Like “Cinderella,” Disney’s “Treasure Planet” has a literal storybook opening. Only we don’t discover this until we’re shown a young Jim Hawkins at age three captivated by a great pirate tale told to him by his holographic storybook which animates the story (and conveniently lights itself under the covers) and comes to life with a resonant and appropriately baritone narrator. This modern marvel that threatens to make “hooked on phonics” obsolete is heard recounting the days when merchant ships sailed the galaxies laden with glittering cargo, only to find themselves prey to Captain Flint – an optometrist’s nightmare of eight eyes and a skeletal frame swathed in 18th century finery, complete with tri-corner hat and waist sash. But young Jim soon cross fades into teenage Jim 12 years later who resembles, in all imaginable ways, every thrill seeking, self-absorbed, authority testing boy who was ever poised precariously on the edge of manhood. When he is dragged home by robotic constables for violating probation and trespassing on his solar surfer, we quickly begin to see his working mother’s dilemma – a fatherless son in an ever expanding and dangerous social play pen is just waiting to become a juvenile statistic. If this sounds familiar, it should. It’s been going on well before the 18th century, but like so much else in “Treasure Planet” it has the ring of our modern world.

The former artistic director of the Yale Rep, Lloyd Richards, once commented that a good resident theatre company has an obligation to produce plays relevant to its community. The real test, wrote Richards, was if he could look at the audience sitting in the theatre just before curtain on any given night, and then walk out in front of the theatre and see the same mix of people walking in the streets. (A tough thing to achieve if you know anything about New Haven.) Well at the time “Treasure Planet” was being completed, Walt Disney Feature Animation was an awful lot like a repertory theatre company for the large community. And “Treasure Planet” more than any other Disney film of recent years, is most likely to draw in an audience that reflects the larger population, and entertain that audience with something relevant as well as mythic. Sadly, that repertory theatre company was blindly dismantled in a penny-wise pound foolish downsizing, but I’ll save that extended commentary for another time.

Over and over the film succeeds in reflecting the world in which its audience is living while taking them far enough away from it to not feel like “just another troubled teen movie.” Although impossible to predict, the film is so perfectly balanced between then and now that it may well outlive its contemporaries to remain as entertaining and delightful a parable for generations who will look at its holographic maps and solar powered sailing ships and think “Gosh, remember those?!”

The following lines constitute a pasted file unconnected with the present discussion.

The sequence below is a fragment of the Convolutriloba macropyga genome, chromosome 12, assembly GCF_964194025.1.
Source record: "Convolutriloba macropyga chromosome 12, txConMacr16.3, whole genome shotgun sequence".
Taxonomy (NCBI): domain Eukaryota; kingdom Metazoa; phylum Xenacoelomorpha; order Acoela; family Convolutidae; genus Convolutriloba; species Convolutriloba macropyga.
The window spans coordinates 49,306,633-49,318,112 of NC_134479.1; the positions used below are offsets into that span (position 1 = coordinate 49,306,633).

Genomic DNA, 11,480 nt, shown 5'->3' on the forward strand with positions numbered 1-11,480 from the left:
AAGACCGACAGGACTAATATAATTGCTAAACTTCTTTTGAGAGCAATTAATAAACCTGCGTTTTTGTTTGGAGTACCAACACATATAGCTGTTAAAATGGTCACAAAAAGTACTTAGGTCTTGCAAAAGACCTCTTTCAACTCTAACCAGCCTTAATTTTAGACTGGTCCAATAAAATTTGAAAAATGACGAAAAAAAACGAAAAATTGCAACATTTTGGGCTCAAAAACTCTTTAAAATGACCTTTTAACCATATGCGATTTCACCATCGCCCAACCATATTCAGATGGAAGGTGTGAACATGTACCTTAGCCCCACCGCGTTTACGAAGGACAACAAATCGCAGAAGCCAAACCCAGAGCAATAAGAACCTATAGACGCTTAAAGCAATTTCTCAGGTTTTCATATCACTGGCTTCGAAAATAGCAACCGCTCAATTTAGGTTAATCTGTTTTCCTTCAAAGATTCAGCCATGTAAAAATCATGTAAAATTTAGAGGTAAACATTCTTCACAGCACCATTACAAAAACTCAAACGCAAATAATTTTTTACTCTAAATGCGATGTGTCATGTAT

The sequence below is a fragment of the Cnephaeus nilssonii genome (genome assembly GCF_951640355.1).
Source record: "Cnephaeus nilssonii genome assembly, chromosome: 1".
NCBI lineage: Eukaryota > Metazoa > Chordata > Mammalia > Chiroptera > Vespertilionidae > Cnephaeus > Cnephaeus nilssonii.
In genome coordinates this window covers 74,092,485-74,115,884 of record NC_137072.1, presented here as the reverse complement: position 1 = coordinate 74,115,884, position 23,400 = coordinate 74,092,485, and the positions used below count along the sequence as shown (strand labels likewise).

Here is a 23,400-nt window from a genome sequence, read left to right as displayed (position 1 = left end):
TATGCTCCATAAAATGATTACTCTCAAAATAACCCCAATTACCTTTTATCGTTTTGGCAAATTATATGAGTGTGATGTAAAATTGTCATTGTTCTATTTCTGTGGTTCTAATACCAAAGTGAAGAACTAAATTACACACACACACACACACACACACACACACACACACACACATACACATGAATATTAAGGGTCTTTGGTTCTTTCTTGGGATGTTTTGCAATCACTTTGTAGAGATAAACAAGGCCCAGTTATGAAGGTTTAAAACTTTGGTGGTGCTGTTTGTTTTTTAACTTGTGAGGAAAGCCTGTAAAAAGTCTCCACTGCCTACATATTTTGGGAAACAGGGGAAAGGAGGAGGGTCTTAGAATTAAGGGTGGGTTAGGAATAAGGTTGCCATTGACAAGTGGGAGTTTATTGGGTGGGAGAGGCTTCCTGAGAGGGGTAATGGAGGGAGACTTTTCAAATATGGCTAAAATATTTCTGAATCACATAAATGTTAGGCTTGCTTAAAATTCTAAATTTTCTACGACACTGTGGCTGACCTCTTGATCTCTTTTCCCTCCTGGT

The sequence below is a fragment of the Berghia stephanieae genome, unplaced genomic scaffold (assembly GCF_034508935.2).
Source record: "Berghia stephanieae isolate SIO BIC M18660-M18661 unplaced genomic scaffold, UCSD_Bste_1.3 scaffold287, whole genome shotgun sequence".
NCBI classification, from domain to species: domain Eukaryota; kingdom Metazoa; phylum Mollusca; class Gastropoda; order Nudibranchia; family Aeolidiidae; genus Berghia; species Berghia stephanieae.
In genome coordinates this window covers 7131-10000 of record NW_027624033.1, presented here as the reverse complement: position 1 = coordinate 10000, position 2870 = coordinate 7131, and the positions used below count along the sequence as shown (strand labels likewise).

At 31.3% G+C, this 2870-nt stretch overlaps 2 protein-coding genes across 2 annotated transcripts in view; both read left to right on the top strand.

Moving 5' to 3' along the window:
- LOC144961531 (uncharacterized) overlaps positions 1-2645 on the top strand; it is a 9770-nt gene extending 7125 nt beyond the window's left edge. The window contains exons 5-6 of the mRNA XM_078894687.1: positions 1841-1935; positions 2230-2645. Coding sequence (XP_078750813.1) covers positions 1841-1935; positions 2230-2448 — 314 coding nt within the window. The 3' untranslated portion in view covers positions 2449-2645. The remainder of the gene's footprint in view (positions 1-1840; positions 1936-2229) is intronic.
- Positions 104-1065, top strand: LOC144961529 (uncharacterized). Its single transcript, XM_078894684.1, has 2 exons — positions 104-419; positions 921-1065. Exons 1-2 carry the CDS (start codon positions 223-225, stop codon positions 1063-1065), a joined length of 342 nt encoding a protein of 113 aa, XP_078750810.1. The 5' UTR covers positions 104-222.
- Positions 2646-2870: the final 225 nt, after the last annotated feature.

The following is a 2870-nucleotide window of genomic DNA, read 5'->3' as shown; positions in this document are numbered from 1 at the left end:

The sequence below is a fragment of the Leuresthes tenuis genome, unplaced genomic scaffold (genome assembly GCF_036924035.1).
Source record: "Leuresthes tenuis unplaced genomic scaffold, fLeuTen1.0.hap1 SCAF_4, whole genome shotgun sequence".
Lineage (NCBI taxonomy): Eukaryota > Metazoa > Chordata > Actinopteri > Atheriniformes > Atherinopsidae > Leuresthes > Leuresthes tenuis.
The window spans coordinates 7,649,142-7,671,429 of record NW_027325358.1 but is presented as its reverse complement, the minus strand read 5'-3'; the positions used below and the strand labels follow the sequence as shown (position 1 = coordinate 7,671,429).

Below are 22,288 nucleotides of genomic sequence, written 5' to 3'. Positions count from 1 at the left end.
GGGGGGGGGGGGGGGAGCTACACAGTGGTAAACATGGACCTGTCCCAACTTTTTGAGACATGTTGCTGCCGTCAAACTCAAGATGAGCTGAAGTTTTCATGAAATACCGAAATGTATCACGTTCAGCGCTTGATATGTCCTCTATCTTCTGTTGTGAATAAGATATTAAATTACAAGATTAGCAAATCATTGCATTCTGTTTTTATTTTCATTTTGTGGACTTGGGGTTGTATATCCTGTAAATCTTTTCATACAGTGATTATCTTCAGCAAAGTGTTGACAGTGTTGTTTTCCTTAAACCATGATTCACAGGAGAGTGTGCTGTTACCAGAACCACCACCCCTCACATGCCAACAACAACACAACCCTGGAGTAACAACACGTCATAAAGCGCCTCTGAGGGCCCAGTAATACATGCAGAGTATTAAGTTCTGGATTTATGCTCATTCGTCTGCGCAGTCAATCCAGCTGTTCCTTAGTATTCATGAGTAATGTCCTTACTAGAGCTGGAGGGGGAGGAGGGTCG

This well crafted re-telling of pirates and treasure, of promises broken and self-reliance discovered has everything a great fairy tale has – unseen lands peopled by characters we never knew existed, death and mysterious tales told by firelight, fatherless children and surrogates larger than life. And most of all – a compelling, surprising, rewarding story. A great story with a great backdrop, to boot! Set in the future of yesterday and the past of tomorrow thanks to a magnificent vision guided by art director Andy Gaskill. Influenced by the Brandywine school of painters like Howard Pyle, Maxfield Parrish and NC Wyeth, the film glows with a lush and luminous pirate treasure palette. But this is an 18th century where when it’s storming outside you crank your windows to show a sunny flower filled meadow rather than draw the curtains. Not a Star Trek holodeck meadow, but an impressionist’s stained glass meadow complete with the sound of birds in the distant trees that fits perfectly with the sense and sensibility of its inhabitants.

The inhabitants themselves are equally as complex and compelling. David Hyde Pierce lends his voice to a Kevin Kline-like canine astro-physicist named Dr. Doppler. Supervising animator Sergio Pablos, who brought Tantor the elephant to life in Disney’s “Tarzan”, turns in a spot-on performance that opens up Hyde Pierce’s snotty tones to reveal one of the most original Disney characters in years. Musker and Clements have cleverly combined Squire Trelawny and Dr. Livesey of Stevenson’s novel and made him a single character who is far more interesting and much less stuffy, not to mention less confusing as the characters in the novel always seemed to be longing to meld into one. Pablos and Hyde Pierce give a priceless nod to another star trekking doctor that is so perfectly set up that you’ll never see it coming (and may likely miss a moment or two of dialogue thanks to the best laugh line in the film.)